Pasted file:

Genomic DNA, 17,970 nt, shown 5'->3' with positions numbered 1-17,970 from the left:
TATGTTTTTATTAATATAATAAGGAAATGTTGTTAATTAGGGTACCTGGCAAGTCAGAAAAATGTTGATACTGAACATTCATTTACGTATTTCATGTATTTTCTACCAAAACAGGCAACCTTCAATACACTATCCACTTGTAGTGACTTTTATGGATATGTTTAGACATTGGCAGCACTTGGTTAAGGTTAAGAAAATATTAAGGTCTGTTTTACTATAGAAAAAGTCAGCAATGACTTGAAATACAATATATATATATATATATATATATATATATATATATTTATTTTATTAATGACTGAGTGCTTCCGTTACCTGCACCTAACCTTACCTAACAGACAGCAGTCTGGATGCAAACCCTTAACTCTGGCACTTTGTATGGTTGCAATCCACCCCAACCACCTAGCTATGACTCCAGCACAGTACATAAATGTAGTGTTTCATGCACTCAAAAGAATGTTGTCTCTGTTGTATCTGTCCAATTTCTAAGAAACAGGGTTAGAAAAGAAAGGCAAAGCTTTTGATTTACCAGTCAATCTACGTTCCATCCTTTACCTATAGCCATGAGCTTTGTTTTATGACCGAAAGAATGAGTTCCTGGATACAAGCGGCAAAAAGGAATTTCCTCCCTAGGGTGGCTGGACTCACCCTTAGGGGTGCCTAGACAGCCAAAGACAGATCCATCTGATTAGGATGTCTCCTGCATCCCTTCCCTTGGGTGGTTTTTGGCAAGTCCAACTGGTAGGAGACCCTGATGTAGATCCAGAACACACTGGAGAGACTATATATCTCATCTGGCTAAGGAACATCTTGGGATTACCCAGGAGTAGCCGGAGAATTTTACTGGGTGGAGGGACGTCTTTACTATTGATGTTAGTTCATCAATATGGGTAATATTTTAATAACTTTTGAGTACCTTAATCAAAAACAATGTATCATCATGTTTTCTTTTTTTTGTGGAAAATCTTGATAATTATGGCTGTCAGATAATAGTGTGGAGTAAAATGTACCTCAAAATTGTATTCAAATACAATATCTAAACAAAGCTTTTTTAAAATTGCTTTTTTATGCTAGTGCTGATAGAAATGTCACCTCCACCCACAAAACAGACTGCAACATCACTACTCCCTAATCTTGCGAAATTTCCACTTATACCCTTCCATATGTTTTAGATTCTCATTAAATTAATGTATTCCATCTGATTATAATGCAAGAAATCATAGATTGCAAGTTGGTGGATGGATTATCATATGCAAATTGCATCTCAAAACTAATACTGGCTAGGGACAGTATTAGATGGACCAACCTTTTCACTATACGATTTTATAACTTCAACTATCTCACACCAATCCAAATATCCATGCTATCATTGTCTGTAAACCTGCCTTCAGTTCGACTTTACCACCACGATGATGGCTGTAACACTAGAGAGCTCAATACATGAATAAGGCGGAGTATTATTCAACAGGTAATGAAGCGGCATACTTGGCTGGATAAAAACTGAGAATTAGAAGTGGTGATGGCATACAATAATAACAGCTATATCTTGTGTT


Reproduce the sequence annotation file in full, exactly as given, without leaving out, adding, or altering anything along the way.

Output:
Genomic DNA, 17,970 nt, shown 5'->3' with positions numbered 1-17,970 from the left:
TATGTTTTTATTAATATAATAAGGAAATGTTGTTAATTAGGGTACCTGGCAAGTCAGAAAAATGTTGATACTGAACATTCATTTACGTATTTCATGTATTTTCTACCAAAACAGGCAACCTTCAATACACTATCCACTTGTAGTGACTTTTATGGATATGTTTAGACATTGGCAGCACTTGGTTAAGGTTAAGAAAATATTAAGGTCTGTTTTACTATAGAAAAAGTCAGCAATGACTTGAAATACAATATATATATATATATATATATATATATATATATATTTATTTTATTAATGACTGAGTGCTTCCGTTACCTGCACCTAACCTTACCTAACAGACAGCAGTCTGGATGCAAACCCTTAACTCTGGCACTTTGTATGGTTGCAATCCACCCCAACCACCTAGCTATGACTCCAGCACAGTACATAAATGTAGTGTTTCATGCACTCAAAAGAATGTTGTCTCTGTTGTATCTGTCCAATTTCTAAGAAACAGGGTTAGAAAAGAAAGGCAAAGCTTTTGATTTACCAGTCAATCTACGTTCCATCCTTTACCTATAGCCATGAGCTTTGTTTTATGACCGAAAGAATGAGTTCCTGGATACAAGCGGCAAAAAGGAATTTCCTCCCTAGGGTGGCTGGACTCACCCTTAGGGGTGCCTAGACAGCCAAAGACAGATCCATCTGATTAGGATGTCTCCTGCATCCCTTCCCTTGGGTGGTTTTTGGCAAGTCCAACTGGTAGGAGACCCTGATGTAGATCCAGAACACACTGGAGAGACTATATATCTCATCTGGCTAAGGAACATCTTGGGATTACCCAGGAGTAGCCGGAGAATTTTACTGGGTGGAGGGACGTCTTTACTATTGATGTTAGTTCATCAATATGGGTAATATTTTAATAACTTTTGAGTACCTTAATCAAAAACAATGTATCATCATGTTTTCTTTTTTTTGTGGAAAATCTTGATAATTATGGCTGTCAGATAATAGTGTGGAGTAAAATGTACCTCAAAATTGTATTCAAATACAATATCTAAACAAAGCTTTTTTAAAATTGCTTTTTTATGCTAGTGCTGATAGAAATGTCACCTCCACCCACAAAACAGACTGCAACATCACTACTCCCTAATCTTGCGAAATTTCCACTTATACCCTTCCATATGTTTTAGATTCTCATTAAATTAATGTATTCCATCTGATTATAATGCAAGAAATCATAGATTGCAAGTTGGTGGATGGATTATCATATGCAAATTGCATCTCAAAACTAATACTGGCTAGGGACAGTATTAGATGGACCAACCTTTTCACTATACGATTTTATAACTTCAACTATCTCACACCAATCCAAATATCCATGCTATCATTGTCTGTAAACCTGCCTTCAGTTCGACTTTACCACCACGATGATGGCTGTAACACTAGAGAGCTCAATACATGAATAAGGCGGAGTATTATTCAACAGGTAATGAAGCGGCATACTTGGCTGGATAAAAACTGAGAATTAGAAGTGGTGATGGCATACAATAATAACAGCTATATCTTGTGTT